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HomeNewsRedemption Church Looks for New Church Property, Cites High Crime Downtown

Redemption Church Looks for New Church Property, Cites High Crime Downtown

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Redemption Church Looks for New Church Property, Cites High Crime Downtown

News Story by Nina Culver

This news story was made possible by contributions to FāVS from readers like you. Thank you.

When people get off Interstate 90 at Division Street, they are greeted by the spire of Redemption Church at the corner on Second Avenue. Though the busy corner has been home to the church since it opened in 2014, rising crime in the neighborhood has led church leadership to list the church for sale so they can move to a different location.

They’re not the first to call it quits. Last year the Starbucks across the street closed, also citing the high crime for their decision.

Redemptions’ lead pastor, the Rev. Miles Rohde, in the sanctuary of the church / Photo by Nina Culver (SpokaneFāVS)

Redemptions’ lead pastor, the Rev. Miles Rohde, said he’s heard some downtown businesses complain about sometimes finding used needles or human feces outside their front door, but it’s far worse for the church.

“We just call that a Monday,” he said. “It’s every day.”

Families with young children are sometimes confronted in the church parking lot on the way to Sunday services. People no longer feel safe coming to the church in the evenings. Just two weeks ago a man who was either high or having a mental health crisis tried to shove his way inside as people arrived for services.

“He’s calling me some demonic names and I’m blocking him,” Rohde said.

In June of 2021, 10 gunshots rang out at a drive-by shooting at the 7-Eleven on the opposite corner. Rohde, who was preaching, watched his congregation dive for the floor.

“All the kids were there,” he said. “That was frightening.”

In October, a person was murdered two blocks away at 8:30 on a Sunday morning.

“I heard six gunshots in my office as I’m preparing (for church),” he said.

Redemption Spokane was a plant of the Mars Hill megachurch in Seattle when the building was purchased in June 2014. But Mars Hill imploded amid allegations of impropriety against its charismatic founder, Mark Driscoll. When Mars Hill dissolved near the end of 2014, the churches it planted were told they could become independent. Rohde compared it to a premature birth.

“As Mars Hill was dying, we were still doing plant work,” he said. “We hadn’t even had a public service yet.”

That first service was held on Jan. 4, 2015. The church struggled at first, but soon began to grow. At the time, there was transient activity in the neighborhood, but nothing bad, Rohde said.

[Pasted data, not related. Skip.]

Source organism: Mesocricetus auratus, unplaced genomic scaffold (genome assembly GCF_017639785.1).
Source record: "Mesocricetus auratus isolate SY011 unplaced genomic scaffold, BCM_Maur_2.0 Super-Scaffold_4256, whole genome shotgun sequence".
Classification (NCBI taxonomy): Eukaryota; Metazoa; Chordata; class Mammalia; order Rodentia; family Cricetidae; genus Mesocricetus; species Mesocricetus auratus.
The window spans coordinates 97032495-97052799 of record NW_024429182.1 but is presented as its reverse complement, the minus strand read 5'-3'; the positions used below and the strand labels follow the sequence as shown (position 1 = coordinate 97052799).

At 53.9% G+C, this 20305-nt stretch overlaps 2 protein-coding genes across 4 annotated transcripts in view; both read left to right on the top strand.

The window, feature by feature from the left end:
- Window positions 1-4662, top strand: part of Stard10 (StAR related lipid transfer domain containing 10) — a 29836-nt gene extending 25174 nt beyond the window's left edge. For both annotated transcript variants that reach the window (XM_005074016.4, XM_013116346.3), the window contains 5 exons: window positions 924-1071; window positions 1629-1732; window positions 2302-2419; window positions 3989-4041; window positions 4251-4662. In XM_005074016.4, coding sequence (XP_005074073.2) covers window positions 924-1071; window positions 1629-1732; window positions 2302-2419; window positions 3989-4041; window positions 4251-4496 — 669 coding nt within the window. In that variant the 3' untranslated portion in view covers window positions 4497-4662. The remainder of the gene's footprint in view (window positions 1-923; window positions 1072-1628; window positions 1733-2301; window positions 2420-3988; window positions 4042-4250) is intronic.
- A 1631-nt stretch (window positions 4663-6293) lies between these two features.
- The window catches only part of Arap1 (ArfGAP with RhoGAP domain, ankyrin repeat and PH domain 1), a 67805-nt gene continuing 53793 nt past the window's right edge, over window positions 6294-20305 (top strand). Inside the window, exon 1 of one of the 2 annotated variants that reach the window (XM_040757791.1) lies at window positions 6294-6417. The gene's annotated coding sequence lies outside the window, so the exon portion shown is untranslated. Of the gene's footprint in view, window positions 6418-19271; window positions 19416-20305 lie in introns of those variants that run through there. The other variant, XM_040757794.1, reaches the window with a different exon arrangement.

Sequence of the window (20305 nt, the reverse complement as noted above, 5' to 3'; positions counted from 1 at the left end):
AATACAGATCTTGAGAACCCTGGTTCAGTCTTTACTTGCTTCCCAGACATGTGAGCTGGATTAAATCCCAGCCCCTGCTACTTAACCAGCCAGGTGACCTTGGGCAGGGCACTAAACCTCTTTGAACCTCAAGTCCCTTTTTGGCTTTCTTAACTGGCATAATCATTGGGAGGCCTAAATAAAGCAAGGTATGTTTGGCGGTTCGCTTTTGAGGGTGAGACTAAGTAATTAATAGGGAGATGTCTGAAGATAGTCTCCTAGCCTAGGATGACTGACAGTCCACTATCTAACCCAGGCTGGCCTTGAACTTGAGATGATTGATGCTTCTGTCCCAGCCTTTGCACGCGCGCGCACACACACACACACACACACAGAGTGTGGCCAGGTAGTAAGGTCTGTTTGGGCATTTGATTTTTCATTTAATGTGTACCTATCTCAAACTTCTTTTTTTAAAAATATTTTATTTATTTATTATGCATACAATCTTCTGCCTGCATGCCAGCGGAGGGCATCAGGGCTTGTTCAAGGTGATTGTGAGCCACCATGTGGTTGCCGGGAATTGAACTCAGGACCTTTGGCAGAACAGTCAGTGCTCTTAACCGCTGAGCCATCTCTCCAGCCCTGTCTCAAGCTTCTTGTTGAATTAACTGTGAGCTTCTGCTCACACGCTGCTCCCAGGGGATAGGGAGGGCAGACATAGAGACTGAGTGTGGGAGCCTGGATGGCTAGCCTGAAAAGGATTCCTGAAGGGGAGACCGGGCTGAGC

“There were people on the steps, but you got to know them,” he said. “They were local. Over time, the regulars, for lack of a better term, they got pushed out.”

Things changed before COVID shut things down in 2020. The criminal element took over and soon there were drug deals outside Starbucks and pimps looking for customers. Vandalism and property damage increased. People have overdosed on fentanyl on the church steps.

“Genuine homelessness, where they desire help, we don’t see it anymore,” he said.  

Through it all Rohde was concerned about the safety of his congregation.

“The longer we stay here, is something going to happen?” he said. “We used to use the church multiple days a week and evenings, and we can’t do that anymore because of security concerns.”

But the last straw was a notice the church got in October that their insurance carrier was going to drop them as of Jan. 1. The church had been paying $900 a month, but quotes from new insurance companies went as high as $6,000, well over the $4,500 paid for the monthly mortgage.

At the last minute the church was able to sign up for insurance for $3,000 a month.

“That’s not sustainable,” he said. “We were turned down by at least 14 other companies.”

A membership meeting was held in November and Rohde said the congregation was unanimous in support of the decision to sell the building and move. He said it felt like a huge burden had been lifted.

“We’re compassion fatigued at times here,” he said. “That’s the staff, not the members.”

The asking price for the property is $2 million and includes the church, an education wing and a large parking lot.

“It’ a quarter of a city block,” he said.

Rohde said the Spokane Police Department has been making an extra effort to patrol the area more frequently in the last month, and he has noticed a big improvement. But the simple fact is that the church can’t afford to keep paying $3,000 a month for insurance. The church is small, with the average Sunday service drawing 90 adults and 70 children.

Still, the possibility of change is in the wind. Rohde said he has a meeting set with the chief of police this week and the mayor next week. But even then, there would have to be a miracle to allow Redemption Spokane to stay, Rohde said.

“We believe that could happen, but something dramatic would have to happen,’” he said. “I don’t know how a church will survive in this location without something changing.”

This news story was made possible by contributions to FāVS from readers like you. Thank you.

Nina Culver
Nina Culver
Nina Culver is a freelance journalist and North Idaho native who has called Spokane home for the last 30 years. She started working at The Spokesman-Review in 1995 as a work study intern while still a journalism student at Gonzaga University and stuck around for the next 22 years, covering everything from religion to crime. She has an adult daughter and two grandsons who keep her hopping and if she has any free time she likes to read.

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